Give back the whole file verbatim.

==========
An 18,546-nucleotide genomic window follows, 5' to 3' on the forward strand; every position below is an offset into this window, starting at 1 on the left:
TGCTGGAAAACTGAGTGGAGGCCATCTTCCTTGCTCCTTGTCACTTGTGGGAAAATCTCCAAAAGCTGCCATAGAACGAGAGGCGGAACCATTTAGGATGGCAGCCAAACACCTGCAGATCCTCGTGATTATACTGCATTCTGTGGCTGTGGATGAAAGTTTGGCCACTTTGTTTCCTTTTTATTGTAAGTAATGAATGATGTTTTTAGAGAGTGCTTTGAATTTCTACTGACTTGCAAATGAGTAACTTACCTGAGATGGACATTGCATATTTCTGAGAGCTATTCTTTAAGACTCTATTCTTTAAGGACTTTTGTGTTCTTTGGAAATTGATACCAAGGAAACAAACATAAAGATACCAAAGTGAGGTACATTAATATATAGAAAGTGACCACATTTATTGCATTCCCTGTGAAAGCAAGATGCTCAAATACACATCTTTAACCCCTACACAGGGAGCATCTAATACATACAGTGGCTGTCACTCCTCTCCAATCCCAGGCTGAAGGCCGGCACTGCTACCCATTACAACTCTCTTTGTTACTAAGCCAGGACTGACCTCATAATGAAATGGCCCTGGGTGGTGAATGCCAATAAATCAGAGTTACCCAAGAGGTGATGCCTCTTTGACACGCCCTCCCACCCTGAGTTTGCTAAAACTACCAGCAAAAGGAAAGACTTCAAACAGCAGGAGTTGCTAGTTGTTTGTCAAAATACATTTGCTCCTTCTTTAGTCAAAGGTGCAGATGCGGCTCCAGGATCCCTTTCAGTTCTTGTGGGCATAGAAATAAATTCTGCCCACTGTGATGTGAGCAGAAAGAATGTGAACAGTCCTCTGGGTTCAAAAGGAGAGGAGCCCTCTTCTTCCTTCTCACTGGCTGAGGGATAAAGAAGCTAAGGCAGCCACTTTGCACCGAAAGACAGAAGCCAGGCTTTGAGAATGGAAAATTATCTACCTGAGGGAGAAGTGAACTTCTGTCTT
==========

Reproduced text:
An 18,546-nucleotide genomic window follows, 5' to 3' on the forward strand; every position below is an offset into this window, starting at 1 on the left:
TGCTGGAAAACTGAGTGGAGGCCATCTTCCTTGCTCCTTGTCACTTGTGGGAAAATCTCCAAAAGCTGCCATAGAACGAGAGGCGGAACCATTTAGGATGGCAGCCAAACACCTGCAGATCCTCGTGATTATACTGCATTCTGTGGCTGTGGATGAAAGTTTGGCCACTTTGTTTCCTTTTTATTGTAAGTAATGAATGATGTTTTTAGAGAGTGCTTTGAATTTCTACTGACTTGCAAATGAGTAACTTACCTGAGATGGACATTGCATATTTCTGAGAGCTATTCTTTAAGACTCTATTCTTTAAGGACTTTTGTGTTCTTTGGAAATTGATACCAAGGAAACAAACATAAAGATACCAAAGTGAGGTACATTAATATATAGAAAGTGACCACATTTATTGCATTCCCTGTGAAAGCAAGATGCTCAAATACACATCTTTAACCCCTACACAGGGAGCATCTAATACATACAGTGGCTGTCACTCCTCTCCAATCCCAGGCTGAAGGCCGGCACTGCTACCCATTACAACTCTCTTTGTTACTAAGCCAGGACTGACCTCATAATGAAATGGCCCTGGGTGGTGAATGCCAATAAATCAGAGTTACCCAAGAGGTGATGCCTCTTTGACACGCCCTCCCACCCTGAGTTTGCTAAAACTACCAGCAAAAGGAAAGACTTCAAACAGCAGGAGTTGCTAGTTGTTTGTCAAAATACATTTGCTCCTTCTTTAGTCAAAGGTGCAGATGCGGCTCCAGGATCCCTTTCAGTTCTTGTGGGCATAGAAATAAATTCTGCCCACTGTGATGTGAGCAGAAAGAATGTGAACAGTCCTCTGGGTTCAAAAGGAGAGGAGCCCTCTTCTTCCTTCTCACTGGCTGAGGGATAAAGAAGCTAAGGCAGCCACTTTGCACCGAAAGACAGAAGCCAGGCTTTGAGAATGGAAAATTATCTACCTGAGGGAGAAGTGAACTTCTGTCTT